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World Health Officials Concerned about COVID Rise in China

A passenger speaks to a reporter after Italy ordered COVID-19 tests for all travelers coming from China, December 29, 2022. (REUTERS/Jennifer Lorenzini)
A passenger speaks to a reporter after Italy ordered COVID-19 tests for all travelers coming from China, December 29, 2022. (REUTERS/Jennifer Lorenzini)
World Health Officials Concerned About COVID Rise in China
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World health officials are worried that they are not getting enough information from China as the country ends its severe COVID-19 restrictions.

China removed many restrictions in December, causing a sharp rise in cases. Chinese state media is not reporting on the surge. But other reporters and citizens using social media say there are long lines at health centers, not enough space in emergency rooms, an increase in funerals and a shortage of cold and fever medicines.

In Taiwan, Wang Pi-Sheng is the head of the epidemic command center. Wang said China is not being “transparent” or clear about the number of cases. “We have a very limited grasp on its information, and it’s not very accurate,” Wang added.

As a result, a number of governments around the world said they would require travelers coming from China to take a test for the virus. They include the governments of the United States, Italy, Japan, India, South Korea and Taiwan. The United States said China was not being clear and was not providing the genetic information of the kinds of the virus found in China.

World health officials worry that the increase in China’s cases might produce a new variant of the virus.

Taiwan said it expects 30,000 people from China to come to the island for the Lunar New Year. Japan is restricting flights from China, Hong Kong and Macao. Those flights are only permitted to land at a few airports with virus-testing teams.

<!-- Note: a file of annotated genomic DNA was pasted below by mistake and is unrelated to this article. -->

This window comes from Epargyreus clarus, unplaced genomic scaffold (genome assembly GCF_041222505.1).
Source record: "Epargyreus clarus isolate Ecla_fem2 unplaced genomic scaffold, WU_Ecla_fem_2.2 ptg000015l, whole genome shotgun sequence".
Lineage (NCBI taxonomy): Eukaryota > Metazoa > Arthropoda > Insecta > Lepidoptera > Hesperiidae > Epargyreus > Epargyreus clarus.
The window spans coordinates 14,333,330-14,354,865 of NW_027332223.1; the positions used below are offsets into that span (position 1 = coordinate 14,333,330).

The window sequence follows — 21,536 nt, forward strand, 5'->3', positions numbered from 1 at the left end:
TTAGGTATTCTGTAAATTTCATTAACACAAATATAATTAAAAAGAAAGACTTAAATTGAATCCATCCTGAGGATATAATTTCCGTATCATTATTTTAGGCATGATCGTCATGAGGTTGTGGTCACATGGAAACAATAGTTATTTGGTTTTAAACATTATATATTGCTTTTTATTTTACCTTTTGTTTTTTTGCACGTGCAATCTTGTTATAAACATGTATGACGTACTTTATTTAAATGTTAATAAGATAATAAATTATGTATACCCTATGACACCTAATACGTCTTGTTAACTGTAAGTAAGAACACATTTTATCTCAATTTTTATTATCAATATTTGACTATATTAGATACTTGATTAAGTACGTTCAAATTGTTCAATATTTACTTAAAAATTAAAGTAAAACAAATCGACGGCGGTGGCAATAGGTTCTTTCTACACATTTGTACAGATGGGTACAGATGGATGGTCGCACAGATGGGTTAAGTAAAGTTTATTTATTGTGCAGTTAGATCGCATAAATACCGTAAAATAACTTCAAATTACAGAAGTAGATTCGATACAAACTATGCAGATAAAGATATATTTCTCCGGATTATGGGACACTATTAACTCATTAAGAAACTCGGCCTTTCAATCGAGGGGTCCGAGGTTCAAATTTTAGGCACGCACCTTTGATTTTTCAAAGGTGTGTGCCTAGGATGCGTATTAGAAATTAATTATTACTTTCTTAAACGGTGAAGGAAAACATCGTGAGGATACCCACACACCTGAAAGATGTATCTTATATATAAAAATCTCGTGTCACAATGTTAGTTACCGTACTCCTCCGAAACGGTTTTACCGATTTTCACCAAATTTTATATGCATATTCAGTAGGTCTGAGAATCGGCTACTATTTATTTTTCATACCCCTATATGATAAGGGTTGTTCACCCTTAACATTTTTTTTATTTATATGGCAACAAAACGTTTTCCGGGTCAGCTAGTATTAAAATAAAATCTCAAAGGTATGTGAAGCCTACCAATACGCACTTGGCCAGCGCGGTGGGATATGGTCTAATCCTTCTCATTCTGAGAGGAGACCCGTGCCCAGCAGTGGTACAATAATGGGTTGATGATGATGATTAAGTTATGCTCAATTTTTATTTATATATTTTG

But Chinese officials say the test requirements are not fair. Wang Wenbin is a foreign ministry spokesperson for China. He said some nations have not changed their plans for Chinese travelers. He said countries should treat Chinese travelers the same as those from other countries.

Chinese health officials say the virus cases in China are coming from the omicron variant that infected much of the world over one year ago.

Wu Zunyou is the top epidemiologist at the Chinese Center for Disease Control and Prevention. He said China is reporting the virus strains it finds in the same way as in the past.

“We keep nothing secret,” he said. “All work is shared with the outside world.”

Sebastian Guelde is the health ministry spokesperson in Germany. He said nothing suggests that the reopening in China has produced a more dangerous variant.

Tedros Adhanom Ghebreyesus is the Director-General of the World Health Organization. He said the organization needs more information from China about the number of people going into hospitals to make a proper “assessment of the situation.”

Miles Yu is director of the China Center at the Hudson Institute, a research organization in Washington. He said there is a risk of major outbreaks outside of China after “unleashing a multitude of the infected to the world.”

Dr. David Dowdy is an infectious disease doctor at Johns Hopkins University. He said the U.S. plan to test people coming from China may not be able to stop the virus from coming into the U.S. However, it may pressure China into sharing more information with the world.

An Associated Press investigation found that China waited a week before releasing genetic information about the virus in January 2020. And a World Health Organization expert group reported this year that China had not provided important information on how the pandemic began three years ago.

I’m Faith Pirlo.

Dan Friedell adapted this story for VOA Learning English based on a report by the Associated Press.


Words in This Story

surge –v. to suddenly increase to a high level

fever –n. a sickness that causes a high body temperature

epidemic –n. an event in which a disease spreads very quickly and affects a large number of people

grasp –n. understanding

variant –n. a version of something that is different in a small but meaningful way

strain –n. a group of living things that are closely related but different from the usual kind

assessment –n. the act of making a judgement about something

unleash –v. to release something, especially a living thing, from restraint

multitude –n. many things, a crowd of objects or people


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